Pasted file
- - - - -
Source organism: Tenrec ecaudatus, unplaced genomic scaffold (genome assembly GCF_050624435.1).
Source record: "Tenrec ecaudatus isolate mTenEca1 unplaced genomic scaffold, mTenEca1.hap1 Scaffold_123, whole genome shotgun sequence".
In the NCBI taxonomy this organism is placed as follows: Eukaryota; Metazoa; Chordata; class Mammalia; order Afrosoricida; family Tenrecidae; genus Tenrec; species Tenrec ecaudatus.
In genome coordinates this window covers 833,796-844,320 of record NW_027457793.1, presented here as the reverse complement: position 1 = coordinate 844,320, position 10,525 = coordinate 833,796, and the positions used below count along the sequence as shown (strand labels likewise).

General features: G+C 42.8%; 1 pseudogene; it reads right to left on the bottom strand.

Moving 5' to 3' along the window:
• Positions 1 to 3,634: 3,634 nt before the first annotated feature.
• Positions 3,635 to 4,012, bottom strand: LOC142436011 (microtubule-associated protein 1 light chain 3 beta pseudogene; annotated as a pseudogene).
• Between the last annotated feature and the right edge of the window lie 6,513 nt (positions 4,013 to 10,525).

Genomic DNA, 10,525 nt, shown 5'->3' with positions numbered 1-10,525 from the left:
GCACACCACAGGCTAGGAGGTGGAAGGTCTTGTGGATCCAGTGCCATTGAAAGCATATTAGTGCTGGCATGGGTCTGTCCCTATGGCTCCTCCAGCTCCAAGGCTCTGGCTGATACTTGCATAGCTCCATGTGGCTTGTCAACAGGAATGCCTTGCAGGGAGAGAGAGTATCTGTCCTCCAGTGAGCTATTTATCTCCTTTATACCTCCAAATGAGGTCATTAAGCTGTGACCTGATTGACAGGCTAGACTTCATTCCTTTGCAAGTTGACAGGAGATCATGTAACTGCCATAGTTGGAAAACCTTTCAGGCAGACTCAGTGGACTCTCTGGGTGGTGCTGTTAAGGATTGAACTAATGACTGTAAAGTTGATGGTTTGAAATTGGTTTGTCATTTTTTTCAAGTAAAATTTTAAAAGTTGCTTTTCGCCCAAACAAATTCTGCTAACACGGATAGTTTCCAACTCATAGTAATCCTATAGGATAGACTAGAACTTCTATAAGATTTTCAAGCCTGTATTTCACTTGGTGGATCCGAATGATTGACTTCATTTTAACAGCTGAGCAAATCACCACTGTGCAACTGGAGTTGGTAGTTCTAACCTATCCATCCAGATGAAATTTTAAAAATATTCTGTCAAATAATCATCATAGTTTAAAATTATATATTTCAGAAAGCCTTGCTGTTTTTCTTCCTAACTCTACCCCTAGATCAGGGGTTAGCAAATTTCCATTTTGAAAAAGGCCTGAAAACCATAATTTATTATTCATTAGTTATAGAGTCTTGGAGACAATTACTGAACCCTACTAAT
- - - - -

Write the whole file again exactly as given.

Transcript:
Source organism: Tenrec ecaudatus, unplaced genomic scaffold (genome assembly GCF_050624435.1).
Source record: "Tenrec ecaudatus isolate mTenEca1 unplaced genomic scaffold, mTenEca1.hap1 Scaffold_123, whole genome shotgun sequence".
In the NCBI taxonomy this organism is placed as follows: Eukaryota; Metazoa; Chordata; class Mammalia; order Afrosoricida; family Tenrecidae; genus Tenrec; species Tenrec ecaudatus.
In genome coordinates this window covers 833,796-844,320 of record NW_027457793.1, presented here as the reverse complement: position 1 = coordinate 844,320, position 10,525 = coordinate 833,796, and the positions used below count along the sequence as shown (strand labels likewise).

General features: G+C 42.8%; 1 pseudogene; it reads right to left on the bottom strand.

Moving 5' to 3' along the window:
• Positions 1 to 3,634: 3,634 nt before the first annotated feature.
• Positions 3,635 to 4,012, bottom strand: LOC142436011 (microtubule-associated protein 1 light chain 3 beta pseudogene; annotated as a pseudogene).
• Between the last annotated feature and the right edge of the window lie 6,513 nt (positions 4,013 to 10,525).

Genomic DNA, 10,525 nt, shown 5'->3' with positions numbered 1-10,525 from the left:
GCACACCACAGGCTAGGAGGTGGAAGGTCTTGTGGATCCAGTGCCATTGAAAGCATATTAGTGCTGGCATGGGTCTGTCCCTATGGCTCCTCCAGCTCCAAGGCTCTGGCTGATACTTGCATAGCTCCATGTGGCTTGTCAACAGGAATGCCTTGCAGGGAGAGAGAGTATCTGTCCTCCAGTGAGCTATTTATCTCCTTTATACCTCCAAATGAGGTCATTAAGCTGTGACCTGATTGACAGGCTAGACTTCATTCCTTTGCAAGTTGACAGGAGATCATGTAACTGCCATAGTTGGAAAACCTTTCAGGCAGACTCAGTGGACTCTCTGGGTGGTGCTGTTAAGGATTGAACTAATGACTGTAAAGTTGATGGTTTGAAATTGGTTTGTCATTTTTTTCAAGTAAAATTTTAAAAGTTGCTTTTCGCCCAAACAAATTCTGCTAACACGGATAGTTTCCAACTCATAGTAATCCTATAGGATAGACTAGAACTTCTATAAGATTTTCAAGCCTGTATTTCACTTGGTGGATCCGAATGATTGACTTCATTTTAACAGCTGAGCAAATCACCACTGTGCAACTGGAGTTGGTAGTTCTAACCTATCCATCCAGATGAAATTTTAAAAATATTCTGTCAAATAATCATCATAGTTTAAAATTATATATTTCAGAAAGCCTTGCTGTTTTTCTTCCTAACTCTACCCCTAGATCAGGGGTTAGCAAATTTCCATTTTGAAAAAGGCCTGAAAACCATAATTTATTATTCATTAGTTATAGAGTCTTGGAGACAATTACTGAACCCTACTAAT